One of the product people got back to me, a VP of Product who I’ve talked to a few times via Zoom, and I’m still in touch with. It’s amazing to have someone so experienced in the field to bounce ideas off of, get advice from, and generally have me in mind when opportunities come up.

What It Looks Like to Get a Referral

Companies LOVE referrals – it saves them money when a good employee brings in another good employee, rather than picking from a giant pile of faceless internet applicants. It increases your odds to get a referral on your application – and you can get quite a few of them by nurturing professional relationships.

For example: I didn’t know anyone who worked at this awesome EdTech startup, but I saw them always topping lists of awesome places to work, so I knew I wanted a connection there. Not knowing anyone personally who worked there, I reached out to a couple people I’ve never met who worked in Product. One got back to me, and I coordinated a 20-30 min conversation via Zoom. She was super nice, answered my prepared questions, and said yes when I asked if she’d be comfortable referring me. I sent her my resume, and got an email from the recruiter later that day to schedule a phone interview for the role we talked about!

Fun fact: You can message strangers this for free on LinkedIn by “adding a note” to your connection request – no need to pay for Premium! Just make sure to introduce yourself, mention something specific about why you want to talk to them, and make a specific ask (ex: 20-30 mins of their time for a chat about their experience at company). Some won’t get back to you, but that’s ok.

What It Looks Like to Break Into “The Hidden Job Market”

Maybe you’ve heard of the Hidden Job Market? It refers to jobs that get filled but are never posted online, and professional allies are the best way to learn about these awesome opportunities.

For example: I reached out to a founder of a start-up George told me was looking to expand their team. We’ve had several interviews, and are currently in final talks about logistics. The role is as a Product Manager. I would likely never have had access to this opportunity without George, as it was never posted online.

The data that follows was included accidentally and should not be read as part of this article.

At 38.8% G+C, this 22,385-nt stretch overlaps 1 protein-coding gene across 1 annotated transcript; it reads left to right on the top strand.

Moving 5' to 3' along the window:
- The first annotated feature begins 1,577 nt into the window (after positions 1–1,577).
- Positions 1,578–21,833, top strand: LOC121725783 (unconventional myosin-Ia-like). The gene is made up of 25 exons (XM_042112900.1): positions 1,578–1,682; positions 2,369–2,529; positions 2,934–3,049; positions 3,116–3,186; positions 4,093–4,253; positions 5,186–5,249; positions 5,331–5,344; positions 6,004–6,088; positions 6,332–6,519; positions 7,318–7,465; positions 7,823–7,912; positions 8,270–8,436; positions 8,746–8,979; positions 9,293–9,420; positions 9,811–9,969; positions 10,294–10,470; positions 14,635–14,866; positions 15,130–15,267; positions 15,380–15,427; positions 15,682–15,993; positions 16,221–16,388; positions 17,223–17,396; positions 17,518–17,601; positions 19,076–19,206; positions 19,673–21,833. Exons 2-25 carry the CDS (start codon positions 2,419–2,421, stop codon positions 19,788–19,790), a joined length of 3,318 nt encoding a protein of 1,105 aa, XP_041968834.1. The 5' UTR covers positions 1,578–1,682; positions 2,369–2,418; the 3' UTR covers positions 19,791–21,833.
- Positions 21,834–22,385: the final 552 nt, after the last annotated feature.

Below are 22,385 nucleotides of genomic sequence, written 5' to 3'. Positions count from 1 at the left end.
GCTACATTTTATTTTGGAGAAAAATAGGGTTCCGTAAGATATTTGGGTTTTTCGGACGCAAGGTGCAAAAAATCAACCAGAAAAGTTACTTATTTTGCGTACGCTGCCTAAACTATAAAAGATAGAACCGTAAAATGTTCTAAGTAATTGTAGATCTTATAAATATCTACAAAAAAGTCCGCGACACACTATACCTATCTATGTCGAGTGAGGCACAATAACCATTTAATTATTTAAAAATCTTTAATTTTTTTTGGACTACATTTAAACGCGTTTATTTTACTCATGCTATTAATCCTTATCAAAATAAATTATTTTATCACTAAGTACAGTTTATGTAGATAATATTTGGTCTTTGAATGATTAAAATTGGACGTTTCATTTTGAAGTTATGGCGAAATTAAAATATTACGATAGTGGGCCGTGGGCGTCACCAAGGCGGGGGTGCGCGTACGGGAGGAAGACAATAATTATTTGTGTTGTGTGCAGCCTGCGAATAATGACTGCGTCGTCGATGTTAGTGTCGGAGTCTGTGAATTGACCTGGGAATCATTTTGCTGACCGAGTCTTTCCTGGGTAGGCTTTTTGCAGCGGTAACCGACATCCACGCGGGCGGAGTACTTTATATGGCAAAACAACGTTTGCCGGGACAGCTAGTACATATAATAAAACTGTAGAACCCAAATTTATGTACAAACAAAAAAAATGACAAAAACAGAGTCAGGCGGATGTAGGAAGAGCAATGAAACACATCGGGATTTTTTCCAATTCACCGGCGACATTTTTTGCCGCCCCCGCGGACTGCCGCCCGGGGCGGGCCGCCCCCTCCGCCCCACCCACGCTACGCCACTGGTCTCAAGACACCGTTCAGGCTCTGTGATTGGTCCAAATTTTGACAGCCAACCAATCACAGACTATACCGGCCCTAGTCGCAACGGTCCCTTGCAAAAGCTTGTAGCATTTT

Make Sure To Do Right By Your Allies

Professional allies are powerful! Maybe as a job-seeker right now you don’t feel like you have a ton to offer them. That’s ok! If someone responds with interest to you, you can proceed confidently knowing that they like to help people/you.

The best thing you can do, though, is do as much of the legwork as you can to save your allies’ time. Check out their profiles before you speak with them. Offer to send the Zoom invite. Keep the conversations within the agreed upon time frame.

And of course, say thank you.

If George introduces you to Jessica and Jessica gets you a referral for an awesome job, thank both of them. It can be a couple lines on LinkedIn, via email, whatever works. Consider keeping track of the folks who help you a lot, message the recurring ones every once in a while to say hey, or update them on your search.

As you develop into the professional badass you are destined to be, you will have ample opportunity to become someone else’s ally: you are working to pay it forward.

— Dagny

Dagny Wise is a a creative problem solver excited about leveraging her background in sales along with her passion for technology to bridge the gap between technical and non-technical stakeholders and solve complex problems.

How to get a job faster

This is a guest post from Taylor Desseyn. Enjoy.

Dear new developer,

Finding a job was hard for a new developer pre-pandemic…now during a pandemic it is just as hard but add in the fact that you can’t meet anyone! It can be daunting.

Here are my thoughts on how to find a job FASTER than most other job seekers.

Put out content

Put out content (especially on LinkedIn). You’re probably asking yourself. Taylor, I’m an introvert and not a marketer, what does putting out content have to do with finding a job? The answer? Everything. The fact we all are at home and cannot network has everyone on all major social platforms more than ever.

LinkedIn especially. LinkedIn is like tik tok. You can have zero followers and still gain a ton of traction. I know a handful of developers that have documented their journey finding their first job over LinkedIn and actually have landed their job because of putting out content.

Post at least once a day. This could be about an interview you bombed, or a question you missed on an interview and ask for help, or learning a new piece of tech and asking about one part of it. You should also be liking and commenting on other peoples posts as well!

Interview yourself